is developing and testing concepts and proposals for new urban solutions in order to manage the emerging issues of twenty-first century cities. In the opinion of María Belén Hermida Rodríguez, the appointed Director of the international area of MADRID THINK TANK, the challenges of a contemporary metropolis require innovative thinking and the fluid interaction of different areas of knowledge: in order to achieve this, the Official Architects’ Association of Madrid (COAM) decided to promote the creation of MADRID THINK TANK, a new platform for participative innovation in which the participation of companies, governments, institutions and individuals can contribute to construct a collective urban project for Madrid. On the other hand, the reflection on the importance of remapping the city provided by Federico Soriano Peláez, the director of the Architectural Design Department of the Superior Technical School of Architecture of Madrid (ETSAM), provides a good example of the stimulating design research carried out by the schools of Architecture and by some of the most advanced practices of Madrid. Thanks to its lively cultural environment and to the highly diversified and innovative researches developed by the schools, the Spanish capital has emerged as an important center of cultural production and debate on the city and – due to its complex and dynamic nature – it can be regarded as a realtime laboratory for experiments and research in the field of architecture and urban planning. Some interesting solutions have already been born, and the way Madrid is defining new catalysts willing to better plan its future, managing its main transformation projects and researching new instruments for change can be regarded as an important lesson for every city that is facing the global challenges of the near future. As a consequence of the unprecedented economic crisis of recent years, Madrid is also experiencing new emerging processes, social 20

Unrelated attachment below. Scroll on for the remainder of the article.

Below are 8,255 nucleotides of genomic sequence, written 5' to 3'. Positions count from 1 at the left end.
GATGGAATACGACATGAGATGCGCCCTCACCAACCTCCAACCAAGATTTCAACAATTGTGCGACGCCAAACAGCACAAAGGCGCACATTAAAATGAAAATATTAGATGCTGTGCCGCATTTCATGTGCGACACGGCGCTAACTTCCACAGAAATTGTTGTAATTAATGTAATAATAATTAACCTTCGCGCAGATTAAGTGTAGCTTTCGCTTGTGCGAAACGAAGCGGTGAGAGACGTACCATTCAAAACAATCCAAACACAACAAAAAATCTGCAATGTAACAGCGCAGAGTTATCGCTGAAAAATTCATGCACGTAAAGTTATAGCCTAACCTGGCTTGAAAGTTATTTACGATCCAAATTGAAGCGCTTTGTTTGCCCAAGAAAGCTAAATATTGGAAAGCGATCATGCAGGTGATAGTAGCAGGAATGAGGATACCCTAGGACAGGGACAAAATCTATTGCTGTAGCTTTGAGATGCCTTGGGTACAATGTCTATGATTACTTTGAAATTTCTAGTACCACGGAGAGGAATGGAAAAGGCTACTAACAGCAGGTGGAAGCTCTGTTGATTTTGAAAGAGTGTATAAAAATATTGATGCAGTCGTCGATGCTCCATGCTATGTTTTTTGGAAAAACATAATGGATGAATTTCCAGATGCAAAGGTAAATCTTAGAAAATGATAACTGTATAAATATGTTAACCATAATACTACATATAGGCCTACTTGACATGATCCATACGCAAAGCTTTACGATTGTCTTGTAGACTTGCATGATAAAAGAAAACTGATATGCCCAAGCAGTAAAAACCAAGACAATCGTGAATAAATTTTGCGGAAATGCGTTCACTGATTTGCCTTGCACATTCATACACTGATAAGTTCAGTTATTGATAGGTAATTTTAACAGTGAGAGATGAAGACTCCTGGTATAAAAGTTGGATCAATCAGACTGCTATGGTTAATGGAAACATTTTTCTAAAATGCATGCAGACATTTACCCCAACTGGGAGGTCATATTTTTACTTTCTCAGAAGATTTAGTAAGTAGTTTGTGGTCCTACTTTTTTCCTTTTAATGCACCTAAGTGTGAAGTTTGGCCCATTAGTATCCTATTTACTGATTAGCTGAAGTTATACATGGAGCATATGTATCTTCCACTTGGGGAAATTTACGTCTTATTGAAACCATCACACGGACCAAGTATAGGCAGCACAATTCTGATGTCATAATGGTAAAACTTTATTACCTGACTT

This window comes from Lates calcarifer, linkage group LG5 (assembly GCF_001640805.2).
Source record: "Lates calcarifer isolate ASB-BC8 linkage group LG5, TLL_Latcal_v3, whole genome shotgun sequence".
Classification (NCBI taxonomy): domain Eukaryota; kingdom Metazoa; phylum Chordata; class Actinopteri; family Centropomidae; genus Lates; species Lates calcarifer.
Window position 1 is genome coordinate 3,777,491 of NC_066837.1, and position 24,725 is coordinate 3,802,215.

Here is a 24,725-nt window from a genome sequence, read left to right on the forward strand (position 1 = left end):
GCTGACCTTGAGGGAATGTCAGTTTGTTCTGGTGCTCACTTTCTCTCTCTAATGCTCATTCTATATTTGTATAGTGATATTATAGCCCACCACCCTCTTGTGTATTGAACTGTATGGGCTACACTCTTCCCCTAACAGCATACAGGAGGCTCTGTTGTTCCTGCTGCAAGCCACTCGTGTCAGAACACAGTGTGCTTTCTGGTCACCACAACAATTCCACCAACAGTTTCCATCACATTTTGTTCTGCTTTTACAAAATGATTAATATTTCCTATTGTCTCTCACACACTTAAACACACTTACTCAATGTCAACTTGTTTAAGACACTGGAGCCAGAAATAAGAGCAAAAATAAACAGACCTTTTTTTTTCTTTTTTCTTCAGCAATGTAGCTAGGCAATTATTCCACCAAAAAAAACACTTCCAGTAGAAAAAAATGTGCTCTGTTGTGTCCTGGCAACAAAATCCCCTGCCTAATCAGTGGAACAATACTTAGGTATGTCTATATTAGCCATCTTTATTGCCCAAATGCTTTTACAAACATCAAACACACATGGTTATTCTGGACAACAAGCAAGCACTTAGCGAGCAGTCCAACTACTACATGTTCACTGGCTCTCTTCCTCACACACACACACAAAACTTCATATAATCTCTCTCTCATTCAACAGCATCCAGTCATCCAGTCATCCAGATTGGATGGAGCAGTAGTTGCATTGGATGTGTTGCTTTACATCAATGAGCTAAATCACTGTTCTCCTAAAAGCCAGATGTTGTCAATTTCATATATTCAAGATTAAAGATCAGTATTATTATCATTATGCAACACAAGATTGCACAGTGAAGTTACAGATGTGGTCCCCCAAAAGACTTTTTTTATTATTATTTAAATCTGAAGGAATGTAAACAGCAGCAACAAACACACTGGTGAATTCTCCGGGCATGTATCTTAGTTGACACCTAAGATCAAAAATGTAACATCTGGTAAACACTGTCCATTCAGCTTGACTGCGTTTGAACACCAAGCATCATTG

tensions and the beginning of a complex cultural change which – among others consequences – led to the rise of the “indignados” (the outraged) movement, and other social organizations. The PARTICIPATORY MOOD section, with the article by Domenico di Siena and the interview project by Gianpiero Venturini, completes this overview further investigating the consequences of this new scenario on the Madrid design culture, respectively focusing on the collective organizations and on the younger generation of architects. In conclusion, the city of Madrid, despite all the obstacles, has expressed efficiency, pragmatism and excellence. In the recent past Madrid has undergone an unprecedented transformation that has changed its structure in a very short period of time, becoming one of the poles of European development. Now it is preparing to change its model of growth and its structure once again, according to the new political, social and economic situation. The “Madrid Lab”, through the study of best practices and the processes that made them possible, offers remarkable themes for reflection, as well as the starting point for the definition of new ways of urban management for twenty-first century cities.

[1] Javier Malo de Molina, coordinator of the Madrid Río Project design team, introduced the project during the Forum in Florence.